A 1796 no stars gold $2.50 sold for $212,750 and an 1875 $50 Legal Tender Note brought $275,000, leading Stack?s Nov. 13-14 auction in Baltimore, Md.
The full sale of coins, tokens, medals and paper money realized $10,339,148, including buyer fees.
Graded AU-58, the 1796 no stars quarter eagle topped a 1795 Small Eagle $5 in AU-55 that sold for $103,500, a 1796 $10 in AU-55 that brought $138,000 and an 1804 $10 in AU-58 that hit $115,000.
?Action was fast-paced, nonstop from beginning to end,? commented Larry Stack, CEO of the firm.
Anchor consignments in the sale were the Amherst and Waccabuc collections.
?Many records were broken, consignors were thrilled and market watchers were pleased that once again there was great strength for quality material,? said Chris Karstedt, president of Stack?s.
Colonial coins were capped by a 1776 Continental dollar in MS-64 grade that was bid to $189,750, a record price according to the auction firm.
An 1803 large cent, Sheldon 254, graded MS-64, fetched $66,000, and an 1842 proof cent, Newcomb 1, certified as MS-64 BN, went for $18,400. A choice 1858 small letters Flying Eagle cent, certified as MS-66, reached $24,150, another price record according to the firm.
Among early silver coins in the Stack?s sale, an MS-62 1796 dime fetched $34,500 and an 1898 dime in MS-63 brought $40,250. Graded MS-67, an 1837 Seated Liberty dime without stars went to $63,250, followed soon afterward by an 1876-CC dime, MS-66, that topped off at $40,000.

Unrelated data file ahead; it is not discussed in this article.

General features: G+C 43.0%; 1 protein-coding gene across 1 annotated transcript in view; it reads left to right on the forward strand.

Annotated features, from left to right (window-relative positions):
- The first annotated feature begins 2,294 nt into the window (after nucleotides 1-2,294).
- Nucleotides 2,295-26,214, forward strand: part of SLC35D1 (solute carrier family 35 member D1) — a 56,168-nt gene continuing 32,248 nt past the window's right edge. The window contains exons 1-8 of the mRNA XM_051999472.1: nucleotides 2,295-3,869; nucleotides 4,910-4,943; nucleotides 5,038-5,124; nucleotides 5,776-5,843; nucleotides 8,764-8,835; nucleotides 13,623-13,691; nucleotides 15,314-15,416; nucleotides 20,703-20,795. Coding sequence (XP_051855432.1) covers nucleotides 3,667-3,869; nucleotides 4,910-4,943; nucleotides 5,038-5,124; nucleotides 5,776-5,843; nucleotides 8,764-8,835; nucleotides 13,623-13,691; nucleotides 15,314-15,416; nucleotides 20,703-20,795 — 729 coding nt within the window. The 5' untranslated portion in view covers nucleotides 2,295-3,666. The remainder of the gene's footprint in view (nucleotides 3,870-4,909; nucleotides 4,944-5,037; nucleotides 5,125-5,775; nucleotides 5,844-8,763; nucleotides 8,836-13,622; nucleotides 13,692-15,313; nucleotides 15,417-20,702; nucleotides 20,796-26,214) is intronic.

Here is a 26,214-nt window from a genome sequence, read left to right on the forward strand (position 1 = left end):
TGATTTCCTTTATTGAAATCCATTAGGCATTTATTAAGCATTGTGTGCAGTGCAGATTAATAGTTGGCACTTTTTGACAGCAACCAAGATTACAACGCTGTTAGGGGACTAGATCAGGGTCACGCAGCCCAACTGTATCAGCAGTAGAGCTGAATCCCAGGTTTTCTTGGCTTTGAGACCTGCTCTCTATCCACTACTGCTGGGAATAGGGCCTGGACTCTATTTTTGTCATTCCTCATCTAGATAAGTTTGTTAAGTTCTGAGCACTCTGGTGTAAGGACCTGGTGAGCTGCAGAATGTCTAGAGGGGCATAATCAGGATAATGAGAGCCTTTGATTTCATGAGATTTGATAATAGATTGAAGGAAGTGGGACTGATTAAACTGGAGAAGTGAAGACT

What the firm called a world?s record of $287,500 was registered by a 1794 half dollar in AU-58.
An F-15 1797 half dollar was lifted to $57,500.
Early silver dollars did well, a gem proof 1839 Gobrecht dollar selling for $103,500. Among the latter, the Amherst collection?s highlights included an 1889-CC in MS-64 at $80,500, 1892-S in MS-63 at $86,250, a Proof-67 1895 at $92,000, an MS-63 1895-O at $66,125, and an MS-64 1901 at $48,300.
In paper money, a 1709 Colonial New York 25-shilling note, graded XF, fetched $25,300. The highlight 1875 $50 Legal Tender Note, Friedberg 153, was graded Fine-12 and generated great competition among floor, Internet and telephone bidders before selling for $275,000.
?Stack?s has been a magnet for consignors of high-quality coins,? noted Harvey Stack, co-chairman of the firm. ?We are very gratified with the results of the Baltimore sale, this being part of one of the finest auction programs in the 72-year history of our firm.?
For further information, contact Stack?s at 123 W. 57th St., New York, NY 10019; or Stack?s, Box 1804, Wolfeboro, NH 03894. By phone, (800) 566-1580 or (866) 811-1804.
The Stack?s Web site, includes full photos and text from previous sales, online at www.stacks.com.